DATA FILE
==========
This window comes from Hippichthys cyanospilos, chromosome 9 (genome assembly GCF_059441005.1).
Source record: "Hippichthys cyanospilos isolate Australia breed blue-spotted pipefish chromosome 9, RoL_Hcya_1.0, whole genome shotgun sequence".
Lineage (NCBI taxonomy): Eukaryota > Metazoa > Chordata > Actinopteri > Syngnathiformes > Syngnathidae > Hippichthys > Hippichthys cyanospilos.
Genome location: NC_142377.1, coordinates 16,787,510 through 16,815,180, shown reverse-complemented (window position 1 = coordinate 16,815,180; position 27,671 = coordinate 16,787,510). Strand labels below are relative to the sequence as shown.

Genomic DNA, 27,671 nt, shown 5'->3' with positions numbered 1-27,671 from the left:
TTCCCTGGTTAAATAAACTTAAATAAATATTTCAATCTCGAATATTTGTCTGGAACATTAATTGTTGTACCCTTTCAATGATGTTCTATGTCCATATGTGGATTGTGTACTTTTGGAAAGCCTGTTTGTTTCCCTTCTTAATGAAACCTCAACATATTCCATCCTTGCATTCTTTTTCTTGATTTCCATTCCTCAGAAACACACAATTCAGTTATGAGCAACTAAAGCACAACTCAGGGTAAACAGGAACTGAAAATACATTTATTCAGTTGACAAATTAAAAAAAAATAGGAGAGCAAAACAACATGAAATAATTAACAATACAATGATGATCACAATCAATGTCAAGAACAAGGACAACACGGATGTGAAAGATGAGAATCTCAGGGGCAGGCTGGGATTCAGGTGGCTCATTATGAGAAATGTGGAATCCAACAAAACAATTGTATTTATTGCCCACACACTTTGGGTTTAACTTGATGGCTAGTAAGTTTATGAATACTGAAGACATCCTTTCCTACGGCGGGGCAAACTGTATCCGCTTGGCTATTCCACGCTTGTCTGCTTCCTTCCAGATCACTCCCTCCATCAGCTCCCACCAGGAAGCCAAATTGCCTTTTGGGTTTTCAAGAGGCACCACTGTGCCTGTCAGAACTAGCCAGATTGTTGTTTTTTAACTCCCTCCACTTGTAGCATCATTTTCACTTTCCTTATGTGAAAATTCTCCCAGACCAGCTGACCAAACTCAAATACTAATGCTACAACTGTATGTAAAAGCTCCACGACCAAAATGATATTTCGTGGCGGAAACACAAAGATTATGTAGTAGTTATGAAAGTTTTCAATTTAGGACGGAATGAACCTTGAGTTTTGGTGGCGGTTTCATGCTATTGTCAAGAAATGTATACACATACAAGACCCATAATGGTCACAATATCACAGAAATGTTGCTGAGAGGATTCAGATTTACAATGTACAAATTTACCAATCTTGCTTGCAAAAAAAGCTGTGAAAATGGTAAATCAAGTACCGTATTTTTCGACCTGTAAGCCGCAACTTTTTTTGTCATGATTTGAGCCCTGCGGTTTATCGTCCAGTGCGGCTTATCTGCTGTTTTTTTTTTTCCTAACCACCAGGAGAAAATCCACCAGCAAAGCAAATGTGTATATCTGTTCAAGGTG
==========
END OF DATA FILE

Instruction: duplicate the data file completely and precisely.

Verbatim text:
This window comes from Hippichthys cyanospilos, chromosome 9 (genome assembly GCF_059441005.1).
Source record: "Hippichthys cyanospilos isolate Australia breed blue-spotted pipefish chromosome 9, RoL_Hcya_1.0, whole genome shotgun sequence".
Lineage (NCBI taxonomy): Eukaryota > Metazoa > Chordata > Actinopteri > Syngnathiformes > Syngnathidae > Hippichthys > Hippichthys cyanospilos.
Genome location: NC_142377.1, coordinates 16,787,510 through 16,815,180, shown reverse-complemented (window position 1 = coordinate 16,815,180; position 27,671 = coordinate 16,787,510). Strand labels below are relative to the sequence as shown.

Genomic DNA, 27,671 nt, shown 5'->3' with positions numbered 1-27,671 from the left:
TTCCCTGGTTAAATAAACTTAAATAAATATTTCAATCTCGAATATTTGTCTGGAACATTAATTGTTGTACCCTTTCAATGATGTTCTATGTCCATATGTGGATTGTGTACTTTTGGAAAGCCTGTTTGTTTCCCTTCTTAATGAAACCTCAACATATTCCATCCTTGCATTCTTTTTCTTGATTTCCATTCCTCAGAAACACACAATTCAGTTATGAGCAACTAAAGCACAACTCAGGGTAAACAGGAACTGAAAATACATTTATTCAGTTGACAAATTAAAAAAAAATAGGAGAGCAAAACAACATGAAATAATTAACAATACAATGATGATCACAATCAATGTCAAGAACAAGGACAACACGGATGTGAAAGATGAGAATCTCAGGGGCAGGCTGGGATTCAGGTGGCTCATTATGAGAAATGTGGAATCCAACAAAACAATTGTATTTATTGCCCACACACTTTGGGTTTAACTTGATGGCTAGTAAGTTTATGAATACTGAAGACATCCTTTCCTACGGCGGGGCAAACTGTATCCGCTTGGCTATTCCACGCTTGTCTGCTTCCTTCCAGATCACTCCCTCCATCAGCTCCCACCAGGAAGCCAAATTGCCTTTTGGGTTTTCAAGAGGCACCACTGTGCCTGTCAGAACTAGCCAGATTGTTGTTTTTTAACTCCCTCCACTTGTAGCATCATTTTCACTTTCCTTATGTGAAAATTCTCCCAGACCAGCTGACCAAACTCAAATACTAATGCTACAACTGTATGTAAAAGCTCCACGACCAAAATGATATTTCGTGGCGGAAACACAAAGATTATGTAGTAGTTATGAAAGTTTTCAATTTAGGACGGAATGAACCTTGAGTTTTGGTGGCGGTTTCATGCTATTGTCAAGAAATGTATACACATACAAGACCCATAATGGTCACAATATCACAGAAATGTTGCTGAGAGGATTCAGATTTACAATGTACAAATTTACCAATCTTGCTTGCAAAAAAAGCTGTGAAAATGGTAAATCAAGTACCGTATTTTTCGACCTGTAAGCCGCAACTTTTTTTGTCATGATTTGAGCCCTGCGGTTTATCGTCCAGTGCGGCTTATCTGCTGTTTTTTTTTTTCCTAACCACCAGGAGAAAATCCACCAGCAAAGCAAATGTGTATATCTGTTCAAGGTG